Even for a ten year-old game, Alice still looks amazing, which is something I really didn't expect to end up thinking while replaying the game all these years later. While it doesn't get by with all the flash bang, boom, bloom, shaders, and all that razzle-dazzle today's game have, what it does have going for itself is an amazing amount of character, charm, and detail in everything. I dare you to load up any stage in this game and try to hunt down every little intricate detailed texture or subtle animation in the background or enemy creatures without spending hours upon hours trying to do so. I've managed to notice new things about each area every time I've played the game, and that says a lot for the level of effort and love that went into creating it. Even areas that the player can only see for brief moments, but never actually access have little things going on. There is no neglected portion to any area of the game. It's the striking level of detail that makes Wonderland so believable and, at times, downright disturbing. It doesn't have the highest poly-counts out there, models can be a little blocky, and textures may seem washed out here and there, but those are limitations of the time that the creators of this game overcame brilliantly when crafting Alice's demented delusions.

The only part of the visual production that does sorta fall short is the animation and lack of any real impact in the action-ey bits. This is largely a problem in-game and in cutscenes that aren't pre-rendered. Though Alice has a lot of signature animations herself (leave her idle with any weapon for a few seconds) her attacks look very stiff and don't look quite as brutal as the enemies' reaction animations would have you believe. Similarly, enemy attacks lack the same oomph, and in cutscenes where there's supposed to be a lot of action or fighting going on, everything just falls flat because nothing seems to react the way it should. I'd really rather not post those cutscenes, because they are spoilers, so you'll just have to take my word for it and judge for yourself.

Moving on though, Alice's audio hasn't lost a thing with age. Each area of Wonderland has its own unique audio soundscape as well as musical selections that sound as pretty and whimsical as one would expect from a fairy tale and as tense and terrifying as something straight out of a horror movie. Again, at the same time. Nearly every track contains a beautiful melody accompanied by something foreboding and sinister lurking just underneath the surface. Just like everything else in the game, neither side is struggling to dominate, they co-exist and sound amazing. Also of particular note would be the game's voice acting, which does suffer a few meh performances and a little over-processing here and there, but remains consistent throughout. I dare anyone to try and say that performances such as Alice and The Cheshire Cat are ho-hum. You're fucking deaf if you think so, and I will beat your ass.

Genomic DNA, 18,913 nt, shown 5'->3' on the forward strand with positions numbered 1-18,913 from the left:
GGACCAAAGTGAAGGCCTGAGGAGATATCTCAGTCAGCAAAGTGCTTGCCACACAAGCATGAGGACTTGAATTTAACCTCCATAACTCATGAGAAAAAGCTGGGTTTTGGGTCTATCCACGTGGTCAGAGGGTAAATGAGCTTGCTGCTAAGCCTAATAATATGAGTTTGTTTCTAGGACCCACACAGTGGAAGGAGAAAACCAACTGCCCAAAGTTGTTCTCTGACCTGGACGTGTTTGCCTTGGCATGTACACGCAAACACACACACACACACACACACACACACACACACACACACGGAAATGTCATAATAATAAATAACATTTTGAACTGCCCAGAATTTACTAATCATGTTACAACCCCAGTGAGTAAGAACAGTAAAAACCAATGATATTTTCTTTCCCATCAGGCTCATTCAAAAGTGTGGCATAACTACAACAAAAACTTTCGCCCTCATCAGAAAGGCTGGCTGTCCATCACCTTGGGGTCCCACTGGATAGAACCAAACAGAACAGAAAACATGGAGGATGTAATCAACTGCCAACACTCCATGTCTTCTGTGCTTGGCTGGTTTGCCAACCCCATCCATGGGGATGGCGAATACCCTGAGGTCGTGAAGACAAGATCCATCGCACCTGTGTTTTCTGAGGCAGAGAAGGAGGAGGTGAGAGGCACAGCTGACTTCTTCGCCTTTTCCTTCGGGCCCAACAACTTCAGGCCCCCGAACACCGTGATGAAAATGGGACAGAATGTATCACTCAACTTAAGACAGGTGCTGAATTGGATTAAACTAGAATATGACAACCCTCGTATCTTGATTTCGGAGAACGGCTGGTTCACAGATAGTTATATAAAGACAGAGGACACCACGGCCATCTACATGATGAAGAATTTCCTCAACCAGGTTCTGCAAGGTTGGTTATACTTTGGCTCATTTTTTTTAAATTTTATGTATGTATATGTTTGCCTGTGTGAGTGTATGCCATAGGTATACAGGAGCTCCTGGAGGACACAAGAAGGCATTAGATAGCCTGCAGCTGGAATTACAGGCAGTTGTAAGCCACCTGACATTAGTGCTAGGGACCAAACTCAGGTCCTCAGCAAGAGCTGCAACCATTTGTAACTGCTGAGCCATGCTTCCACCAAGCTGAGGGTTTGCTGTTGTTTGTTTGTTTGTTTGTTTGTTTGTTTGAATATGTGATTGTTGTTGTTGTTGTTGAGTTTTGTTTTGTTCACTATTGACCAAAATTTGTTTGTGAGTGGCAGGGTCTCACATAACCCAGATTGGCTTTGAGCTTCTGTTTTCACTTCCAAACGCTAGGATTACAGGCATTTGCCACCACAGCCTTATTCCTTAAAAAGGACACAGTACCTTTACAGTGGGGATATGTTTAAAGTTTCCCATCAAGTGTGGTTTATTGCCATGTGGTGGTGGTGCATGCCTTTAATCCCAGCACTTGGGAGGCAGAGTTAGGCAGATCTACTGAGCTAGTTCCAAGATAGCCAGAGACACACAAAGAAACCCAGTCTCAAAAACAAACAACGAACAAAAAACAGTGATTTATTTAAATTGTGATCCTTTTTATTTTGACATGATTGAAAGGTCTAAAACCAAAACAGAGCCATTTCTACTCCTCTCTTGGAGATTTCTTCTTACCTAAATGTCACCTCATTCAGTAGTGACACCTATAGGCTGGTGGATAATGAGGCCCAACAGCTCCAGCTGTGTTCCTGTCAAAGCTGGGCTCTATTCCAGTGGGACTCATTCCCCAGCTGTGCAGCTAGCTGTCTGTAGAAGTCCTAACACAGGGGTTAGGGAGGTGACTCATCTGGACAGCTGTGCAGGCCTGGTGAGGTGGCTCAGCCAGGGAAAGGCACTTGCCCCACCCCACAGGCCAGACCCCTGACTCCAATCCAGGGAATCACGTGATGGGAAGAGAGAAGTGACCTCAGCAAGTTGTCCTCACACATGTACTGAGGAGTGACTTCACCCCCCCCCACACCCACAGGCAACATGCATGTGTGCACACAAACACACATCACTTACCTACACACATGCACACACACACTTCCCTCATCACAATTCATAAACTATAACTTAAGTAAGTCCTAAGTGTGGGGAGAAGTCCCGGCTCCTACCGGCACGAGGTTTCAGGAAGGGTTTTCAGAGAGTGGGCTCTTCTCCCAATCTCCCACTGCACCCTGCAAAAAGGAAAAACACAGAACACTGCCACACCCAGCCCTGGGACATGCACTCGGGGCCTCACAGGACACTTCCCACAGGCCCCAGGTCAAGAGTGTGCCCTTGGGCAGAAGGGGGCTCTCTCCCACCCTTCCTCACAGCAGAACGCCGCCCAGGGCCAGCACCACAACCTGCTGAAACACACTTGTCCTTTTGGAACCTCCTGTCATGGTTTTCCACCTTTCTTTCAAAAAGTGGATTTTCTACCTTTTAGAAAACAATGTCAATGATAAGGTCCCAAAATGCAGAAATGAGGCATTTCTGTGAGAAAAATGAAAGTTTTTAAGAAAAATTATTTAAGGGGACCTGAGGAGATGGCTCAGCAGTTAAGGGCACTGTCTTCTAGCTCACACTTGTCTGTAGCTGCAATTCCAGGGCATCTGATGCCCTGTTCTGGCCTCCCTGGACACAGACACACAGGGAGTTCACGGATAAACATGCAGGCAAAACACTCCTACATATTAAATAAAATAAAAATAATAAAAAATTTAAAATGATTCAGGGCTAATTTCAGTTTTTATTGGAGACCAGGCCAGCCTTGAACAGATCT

As can easily be deduced from the screenshots, Alice is a third-person action platformer, and for the most part it controls well enough. Alice is easy to move around the world, and though the combat isn't really that spectacular, it's functionable enough to remain fun, even if it makes the game a bit easy since every enemy killed drops Health and Willpower-refilling items. Alice has a good number of diabolical "toys" at her disposal, most seeming innocent enough, though having some deadly twist to them, such as thrown razor-like playing cards, an electric-imbued croquet mallet, and a Jack-in-the-Box that spews fire and explodes like a bomb. All are relatively easy and fun to use, but you may find yourself gravitating more toward one or two specific weapons as you near the end of the game.

Of course the next big part of the equation would be the platforming. Like any 3D game containing platforming, Alice can be a little iffy at times, but it's helped out thanks to some clever designer's idea to put in a "jump cursor." Though it isn't always available, the jump cursor marks the area on the ground that Alice with automatically jump to should you press the Spacebar to do so. Some of the more tricker jumps in the game may take a few tries to pull off, as Alice's shadow doesn't show up very well, but there's nothing too frustrating about that. It works a bit better than most PC game platforming did from around this time, so it should be fairly easy to adapt.

What can become frustrating is that there's a lack of consistency with pits. Falling into some of them simply re-places Alice at the position she originally attempted the jump from should she fail, while others mean certain death. There's absolutely no way to tell which is which without simply falling in, and that's just pretty shitty design. Even if it doesn't break the game, it's something that really shouldn't have been here.